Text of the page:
Navigation of surgical device is possible if its simplified geometry is localized within the space of an attached motion sensor. This can be done with special calibration algorithm, usually based on statistical sampling of attached sensor's data (like pivoting) or identification of feature points by an external device of guaranteed accuracy (using stylus or special slots). The calculated parameters of geometry in sensor's space usually are: tip offset, axis orientation, handle direction). With this calibration approach, Vister3D is able to simulate several navigated devices or add new surgical tools;
Communication softwarewith Polaris family of motion tracking cameras. Communication with motion tracking cameras from Northern Digital Inc. is controlled by separate software which sets USB port connection. Configuration options can be added for sensor selection and parameters of data transfer.Back to modules

3D alignment planner:

Resampling reference imagesaccording to patient specific AC-PC plane. Center of rotation can be relocated and tilt can be defined about all axes. Sequential rotation is implemented according to Euler floating axes scheme. Upper figures display the original CT and reconstructed surface with data coming out directly from scanner. Lower row shows the resampled CT volume according to a user optimized tilt and rotation center relocation. The resampled surface from multiply transformations is displayed in right bottom (with courtesy of István Valálik MD, PhD., Neurosurgery Dept., St. John Hospital, Budapest, Hungary) Back to planning

Rotated stereotaxy:

Marker spaceis registered to CT reference through intercepts between marker lines and selected image plane. Stereotactic spacecan be identical to marker space or transformed from this base position. Continuous feedback of reconstruction accuracy of marker space ("Marker Check") is possible according to geometrical constraint introduced. The reconstruction of stereotactic space is based on geometry and location of marker plates that offers solution for global accuracy test as a function of marker localization. The planning is divided into several validating steps which are needed to finish step-by-step, in strict order. Clearing any step invalidates all succeeding steps. This figure displays the typical planning view of RM/MHT frames where the marker's space is identical to stereotactic space (no rotation added).Back to planning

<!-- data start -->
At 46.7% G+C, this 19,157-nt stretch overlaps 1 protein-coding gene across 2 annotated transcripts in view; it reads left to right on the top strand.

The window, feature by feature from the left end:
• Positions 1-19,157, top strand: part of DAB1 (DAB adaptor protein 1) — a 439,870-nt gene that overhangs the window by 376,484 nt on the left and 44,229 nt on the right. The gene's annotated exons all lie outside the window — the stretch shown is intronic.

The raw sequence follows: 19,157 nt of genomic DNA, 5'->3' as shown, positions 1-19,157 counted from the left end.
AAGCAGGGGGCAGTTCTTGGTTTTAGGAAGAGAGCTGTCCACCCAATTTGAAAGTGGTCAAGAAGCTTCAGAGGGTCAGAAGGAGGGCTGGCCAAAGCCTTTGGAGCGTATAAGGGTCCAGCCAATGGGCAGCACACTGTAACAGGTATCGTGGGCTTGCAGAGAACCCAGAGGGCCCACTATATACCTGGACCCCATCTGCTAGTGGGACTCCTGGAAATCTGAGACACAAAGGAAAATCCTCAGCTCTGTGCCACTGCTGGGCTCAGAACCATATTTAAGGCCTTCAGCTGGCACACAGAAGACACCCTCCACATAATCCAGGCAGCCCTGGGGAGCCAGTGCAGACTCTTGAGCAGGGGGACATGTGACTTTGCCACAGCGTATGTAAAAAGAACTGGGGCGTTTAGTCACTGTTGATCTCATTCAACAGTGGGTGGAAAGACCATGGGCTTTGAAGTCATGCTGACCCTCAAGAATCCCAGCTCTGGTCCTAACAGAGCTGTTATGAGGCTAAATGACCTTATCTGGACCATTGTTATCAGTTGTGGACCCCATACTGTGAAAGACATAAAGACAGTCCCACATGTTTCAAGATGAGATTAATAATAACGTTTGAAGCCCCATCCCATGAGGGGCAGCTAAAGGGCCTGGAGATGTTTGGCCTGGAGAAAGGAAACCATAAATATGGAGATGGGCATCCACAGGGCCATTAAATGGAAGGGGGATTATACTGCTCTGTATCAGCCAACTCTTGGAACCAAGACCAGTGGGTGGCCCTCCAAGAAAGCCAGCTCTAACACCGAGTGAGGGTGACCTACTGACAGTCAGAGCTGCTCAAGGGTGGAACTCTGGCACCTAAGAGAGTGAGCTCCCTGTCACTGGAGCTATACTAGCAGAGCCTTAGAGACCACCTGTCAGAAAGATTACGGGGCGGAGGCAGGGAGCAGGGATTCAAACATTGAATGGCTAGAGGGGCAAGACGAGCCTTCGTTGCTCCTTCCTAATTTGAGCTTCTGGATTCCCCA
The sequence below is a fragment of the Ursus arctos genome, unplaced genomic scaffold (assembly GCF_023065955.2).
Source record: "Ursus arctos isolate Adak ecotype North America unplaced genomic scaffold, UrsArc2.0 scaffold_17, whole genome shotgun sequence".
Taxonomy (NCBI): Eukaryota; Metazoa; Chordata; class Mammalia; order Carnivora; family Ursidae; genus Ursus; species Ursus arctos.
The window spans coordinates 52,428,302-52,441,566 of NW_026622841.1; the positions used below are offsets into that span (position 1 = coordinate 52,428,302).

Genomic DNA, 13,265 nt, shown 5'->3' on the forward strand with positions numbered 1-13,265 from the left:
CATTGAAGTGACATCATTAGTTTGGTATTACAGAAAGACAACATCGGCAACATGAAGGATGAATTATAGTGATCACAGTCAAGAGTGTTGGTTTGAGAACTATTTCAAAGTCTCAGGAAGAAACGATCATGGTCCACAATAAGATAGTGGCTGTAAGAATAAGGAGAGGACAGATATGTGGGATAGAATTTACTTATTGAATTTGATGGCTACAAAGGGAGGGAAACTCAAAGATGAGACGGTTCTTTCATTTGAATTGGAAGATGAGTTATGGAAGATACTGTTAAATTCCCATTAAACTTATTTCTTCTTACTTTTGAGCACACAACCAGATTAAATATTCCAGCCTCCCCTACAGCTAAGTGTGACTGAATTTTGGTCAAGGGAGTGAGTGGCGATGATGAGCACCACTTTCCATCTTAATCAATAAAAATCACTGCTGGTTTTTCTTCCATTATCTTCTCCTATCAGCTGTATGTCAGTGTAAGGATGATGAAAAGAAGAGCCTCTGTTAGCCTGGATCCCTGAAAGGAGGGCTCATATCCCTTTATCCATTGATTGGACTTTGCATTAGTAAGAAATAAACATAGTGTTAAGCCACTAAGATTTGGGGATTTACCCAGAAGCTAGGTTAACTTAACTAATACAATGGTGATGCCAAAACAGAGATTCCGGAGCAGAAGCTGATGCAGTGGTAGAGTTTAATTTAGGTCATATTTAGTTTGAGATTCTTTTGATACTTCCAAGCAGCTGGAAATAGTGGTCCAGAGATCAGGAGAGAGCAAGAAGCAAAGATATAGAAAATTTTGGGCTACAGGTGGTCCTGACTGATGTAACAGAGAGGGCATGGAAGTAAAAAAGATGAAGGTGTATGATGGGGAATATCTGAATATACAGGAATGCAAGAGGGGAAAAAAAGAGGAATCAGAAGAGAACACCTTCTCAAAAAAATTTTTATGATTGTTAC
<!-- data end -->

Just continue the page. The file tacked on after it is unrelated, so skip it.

Stereotactic frame (MHT) in surgical view rotated with 90° relative to patient's skull (marker's space). Left side shows the planning view with rotated axes of stereotactic space. Right side displays the final surgical view setting up the real orientation of axes of frame during surgery (patient is lying on his left side for convenient localization of right posterior entry point in DBS). Diagnostic background: fusioned CT-MR.Back to planning

Stereotactic frame (Leksell)relocated relative to marker's space (generalized solution for Leksell frame). Vister3D implements stereotactic calculation by distinguishing marker space from stereotactic space that helps integrating majority of head frames currently available. Diagnostic background: CT. Back to planning

Biopsy planner:
Biopsy planning in cerebellum with rotated mounting of MHT frame (270° relative to marker's space). After trajectory planning with parameter initialization in the main panel (left side) inset displays the biopsy sampling parameters (right bottom). The sampling locations are selected by simple mouse tracking along the predefined path. Diagnostic background: CT-MR fusioned data with highlighted MR. The figure shows the axes of registered frame as projected into diagnostic view (with courtesy of István Valálik MD, PhD., Neurosurgery Dept., St. John Hospital, Budapest, Hungary). Back to planning